Classes
The concept of creating instances of classes with access to member variables and methods is common across languages.
Create a class with class start. It takes in, at the very least, the name of the class (in PascalCase as with functions). You can then also provide extends and a name of a class to indicate a single class to inherit from.
End it with class end.
class start : Word
comment line : ...
class end
​
class start : Noun extends Word
comment line : ...
class end
In C#:
class Word
{
// ...
}
​
class Noun : Word
{
// ...
}
In Python:
class Word:
# ...
​
class Noun(Word):
# ...

Constructors, or initialization methods, are called when a new instance of a class is created. It's declared with constructor start, which takes the publicity of the constructor, the name of the class, and any number of (name, type) arguments, and constructor end.
Inherited classes that define a constructor must provide an additional base argument along with any parameters to call to their parent class' constructor.
class start : Noun extends Word
constructor start : public Noun name string base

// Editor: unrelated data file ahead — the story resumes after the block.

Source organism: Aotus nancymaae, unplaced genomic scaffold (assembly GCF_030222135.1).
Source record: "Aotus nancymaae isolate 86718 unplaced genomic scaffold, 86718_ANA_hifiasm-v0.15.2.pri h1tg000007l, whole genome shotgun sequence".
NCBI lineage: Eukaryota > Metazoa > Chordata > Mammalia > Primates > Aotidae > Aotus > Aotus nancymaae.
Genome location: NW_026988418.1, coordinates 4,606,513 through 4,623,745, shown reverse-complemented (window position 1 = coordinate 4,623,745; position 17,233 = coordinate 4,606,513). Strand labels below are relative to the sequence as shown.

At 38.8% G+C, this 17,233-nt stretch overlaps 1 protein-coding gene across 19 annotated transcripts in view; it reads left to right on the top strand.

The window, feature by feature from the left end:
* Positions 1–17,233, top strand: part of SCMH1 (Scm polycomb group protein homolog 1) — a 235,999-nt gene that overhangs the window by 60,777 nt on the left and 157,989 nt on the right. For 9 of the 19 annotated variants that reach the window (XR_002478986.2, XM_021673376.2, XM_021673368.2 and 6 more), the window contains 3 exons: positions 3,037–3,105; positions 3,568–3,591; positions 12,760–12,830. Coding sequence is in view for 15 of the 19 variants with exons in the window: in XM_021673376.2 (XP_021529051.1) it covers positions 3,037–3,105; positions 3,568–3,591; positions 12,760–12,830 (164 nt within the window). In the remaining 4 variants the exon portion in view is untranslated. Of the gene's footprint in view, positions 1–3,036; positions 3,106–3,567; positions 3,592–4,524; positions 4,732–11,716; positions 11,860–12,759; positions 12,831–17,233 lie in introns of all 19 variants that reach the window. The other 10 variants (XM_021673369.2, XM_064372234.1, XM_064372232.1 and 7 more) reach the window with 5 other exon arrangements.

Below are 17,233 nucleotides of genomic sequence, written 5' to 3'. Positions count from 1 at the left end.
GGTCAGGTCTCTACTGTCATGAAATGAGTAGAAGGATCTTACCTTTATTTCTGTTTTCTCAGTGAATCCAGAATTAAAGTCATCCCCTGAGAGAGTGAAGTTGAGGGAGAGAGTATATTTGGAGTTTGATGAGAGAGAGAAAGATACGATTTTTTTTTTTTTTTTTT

print : { concatenate : ("Creating ") name }
constructor end
class end
In C#:
class Noun : Word
{
Noun(string name)
: base()
{
Console.WriteLine("Creating " + name);
}
}
In Python:
class Noun(Word):
def __init__(self, name):
super().__init__()
print("Creating " + name)

You can pass a reference to the current class using the this command.
this
  • In C#: this
  • In Python: self

Create new instances of classes with the new command. It takes in the name of the class and any number of arguments to pass to the parameter.
variable : fruit Noun { new : Noun "apple" }
  • In C#: Noun fruit = new Noun("apple");
  • In Python: fruit = Noun("apple")

You can export classes from the current file by including the export keyword before the class' name.
class start : export Word
comment line : ...
class end
In C#:
public class Word
{
// ...
}
In Python:
class Word:
// ...
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